Bush Administration Says Federal Regulations Save Money

Oct. 24, 2003
A review by the Office of Management and Budget (OMB) of 107 major federal rulemakings over the past 10 years has concluded that the total annual benefits from the regulations are worth three to five times the aggregate costs of the same rules.

The 2003 final report to Congress, prepared by OMB's Office of Information and Regulatory Affairs (OIRA), is required each year by the Regulatory Right-to-Know Act and differs greatly from the one submitted last year by the administration.

In last year's report, the costs of regulations fell within the range of the estimated benefits. OIRA offered two reasons for the shift: the 2003 report covers a 10-year period, while last year's report was for six years. Second, OIRA corrected inadvertent mistakes in last year's cost estimates.

John Graham, the current administrator of OIRA, has been criticized by environmental, health and safety activists for his alleged hostility to government regulation and his ties to industry groups. Prior to joining the Bush administration, Graham founded and led the Harvard Center for Risk Analysis, an organization that has called on the government to use stricter cost-benefit analyses before issuing new rules.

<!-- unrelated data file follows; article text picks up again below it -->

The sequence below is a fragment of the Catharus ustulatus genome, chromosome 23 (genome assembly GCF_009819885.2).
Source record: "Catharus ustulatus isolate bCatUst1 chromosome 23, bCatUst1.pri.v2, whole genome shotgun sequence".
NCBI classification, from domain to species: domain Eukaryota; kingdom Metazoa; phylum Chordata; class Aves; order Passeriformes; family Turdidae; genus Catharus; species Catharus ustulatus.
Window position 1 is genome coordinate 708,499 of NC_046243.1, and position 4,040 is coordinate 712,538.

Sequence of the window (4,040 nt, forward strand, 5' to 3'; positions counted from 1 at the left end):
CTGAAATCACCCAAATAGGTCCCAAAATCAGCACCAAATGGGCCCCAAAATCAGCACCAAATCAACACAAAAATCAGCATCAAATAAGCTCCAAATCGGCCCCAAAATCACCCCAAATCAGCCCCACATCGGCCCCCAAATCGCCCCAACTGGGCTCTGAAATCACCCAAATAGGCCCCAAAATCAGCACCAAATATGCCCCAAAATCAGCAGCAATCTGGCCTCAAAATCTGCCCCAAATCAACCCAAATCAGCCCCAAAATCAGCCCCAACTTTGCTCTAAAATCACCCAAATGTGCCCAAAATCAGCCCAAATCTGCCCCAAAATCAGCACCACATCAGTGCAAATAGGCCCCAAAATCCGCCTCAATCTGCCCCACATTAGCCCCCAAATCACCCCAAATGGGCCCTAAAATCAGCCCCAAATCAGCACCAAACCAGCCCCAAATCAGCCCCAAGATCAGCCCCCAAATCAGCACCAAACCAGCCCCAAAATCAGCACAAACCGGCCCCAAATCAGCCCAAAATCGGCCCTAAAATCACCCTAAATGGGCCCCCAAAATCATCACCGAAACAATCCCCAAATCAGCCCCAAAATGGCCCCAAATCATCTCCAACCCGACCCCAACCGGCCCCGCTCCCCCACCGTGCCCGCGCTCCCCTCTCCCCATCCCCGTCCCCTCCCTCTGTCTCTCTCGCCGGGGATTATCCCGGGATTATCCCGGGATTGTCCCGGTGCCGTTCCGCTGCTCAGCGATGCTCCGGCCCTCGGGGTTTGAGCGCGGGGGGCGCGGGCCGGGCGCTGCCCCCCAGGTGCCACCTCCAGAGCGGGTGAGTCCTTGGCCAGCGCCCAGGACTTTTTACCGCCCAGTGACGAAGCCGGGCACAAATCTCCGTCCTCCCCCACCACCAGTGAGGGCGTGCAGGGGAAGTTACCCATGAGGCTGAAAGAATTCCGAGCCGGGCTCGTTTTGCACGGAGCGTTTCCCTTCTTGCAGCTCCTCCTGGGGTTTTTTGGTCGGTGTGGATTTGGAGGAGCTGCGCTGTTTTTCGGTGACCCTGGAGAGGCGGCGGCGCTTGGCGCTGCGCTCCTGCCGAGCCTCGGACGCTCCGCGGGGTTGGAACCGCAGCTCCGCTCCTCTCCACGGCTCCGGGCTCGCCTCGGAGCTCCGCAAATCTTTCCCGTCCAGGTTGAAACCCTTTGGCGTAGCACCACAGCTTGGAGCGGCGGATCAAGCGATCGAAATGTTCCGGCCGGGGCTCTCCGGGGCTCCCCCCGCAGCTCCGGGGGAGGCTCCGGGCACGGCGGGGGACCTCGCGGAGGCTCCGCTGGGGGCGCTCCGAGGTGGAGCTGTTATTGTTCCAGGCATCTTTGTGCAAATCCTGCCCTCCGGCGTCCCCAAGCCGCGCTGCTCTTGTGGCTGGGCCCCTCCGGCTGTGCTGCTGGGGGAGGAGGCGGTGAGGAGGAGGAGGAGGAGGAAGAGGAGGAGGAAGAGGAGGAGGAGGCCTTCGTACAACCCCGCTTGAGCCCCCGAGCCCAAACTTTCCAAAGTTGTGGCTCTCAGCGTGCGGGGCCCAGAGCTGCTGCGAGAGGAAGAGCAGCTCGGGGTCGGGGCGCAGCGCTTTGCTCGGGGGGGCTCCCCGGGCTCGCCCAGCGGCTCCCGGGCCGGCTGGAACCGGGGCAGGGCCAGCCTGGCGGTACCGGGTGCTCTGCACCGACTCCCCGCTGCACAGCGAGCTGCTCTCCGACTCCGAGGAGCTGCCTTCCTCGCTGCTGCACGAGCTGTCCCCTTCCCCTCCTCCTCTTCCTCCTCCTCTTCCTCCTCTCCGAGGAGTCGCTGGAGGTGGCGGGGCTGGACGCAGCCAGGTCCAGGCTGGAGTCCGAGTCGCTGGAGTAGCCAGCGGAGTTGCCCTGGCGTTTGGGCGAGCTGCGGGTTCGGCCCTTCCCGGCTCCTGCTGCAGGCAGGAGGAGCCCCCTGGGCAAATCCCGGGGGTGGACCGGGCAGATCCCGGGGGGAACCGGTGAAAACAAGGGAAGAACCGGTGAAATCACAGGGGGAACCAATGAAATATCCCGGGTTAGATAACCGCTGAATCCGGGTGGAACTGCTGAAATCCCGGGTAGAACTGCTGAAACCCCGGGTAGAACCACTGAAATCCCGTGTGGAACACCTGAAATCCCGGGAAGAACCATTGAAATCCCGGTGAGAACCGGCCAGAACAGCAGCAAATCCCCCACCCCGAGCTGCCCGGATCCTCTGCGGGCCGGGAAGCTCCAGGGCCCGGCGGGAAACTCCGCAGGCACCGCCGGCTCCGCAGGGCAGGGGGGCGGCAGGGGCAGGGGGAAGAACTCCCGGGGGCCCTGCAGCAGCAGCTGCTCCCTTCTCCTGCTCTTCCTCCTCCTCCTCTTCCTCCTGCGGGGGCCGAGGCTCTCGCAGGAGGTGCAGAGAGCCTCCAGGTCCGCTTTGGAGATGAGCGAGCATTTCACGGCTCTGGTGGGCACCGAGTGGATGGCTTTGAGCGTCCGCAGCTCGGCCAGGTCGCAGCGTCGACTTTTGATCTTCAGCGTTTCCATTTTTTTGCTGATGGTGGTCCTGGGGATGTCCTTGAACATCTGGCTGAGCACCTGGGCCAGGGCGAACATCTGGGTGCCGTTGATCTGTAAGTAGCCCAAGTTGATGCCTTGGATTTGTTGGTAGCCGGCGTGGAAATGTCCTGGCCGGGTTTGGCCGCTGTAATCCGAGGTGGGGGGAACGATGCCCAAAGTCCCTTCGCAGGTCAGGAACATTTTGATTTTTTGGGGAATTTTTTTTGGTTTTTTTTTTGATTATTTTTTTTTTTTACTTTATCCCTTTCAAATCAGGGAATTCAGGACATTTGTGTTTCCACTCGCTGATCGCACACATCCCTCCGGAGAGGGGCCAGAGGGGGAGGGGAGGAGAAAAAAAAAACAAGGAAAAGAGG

Of the 107 rules, the report singled out four EPA regulations that together account for benefits of $101 to $119 billion per year, and costs of only $8 to $8.8 billion per year. The four EPA rules include two that limit particulate matter and NOX emissions from heavy-duty highway engines, the Tier 2 rule limiting emissions from light duty vehicles, and the acid rain rule.

The report reviewed two OSHA regulations. OIRA estimated the Confined Space rule had annual costs of $250 billion and annual benefits of $540 billion. But OSHA's Occupational Exposure to Asbestos regulation was not such a bargain, with estimated costs of $448 billion and benefits of only $92 billion.

The report valued each fatality and each case of asbestosis at $5 million and each lost-workday injury at $50,000. OIRA gave no value at all for non-lost-workday injuries and assumed a 20-year latency period between exposure and onset of cancer or asbestosis.

The total benefits of the rules reviewed by OIRA range from $146 billion to $230 billion, while the estimated annual costs are $36 to $42 billion.

The full report is available at www.whitehouse.gov/omb/inforeg/2003_cost-ben_final_rpt.pdf.

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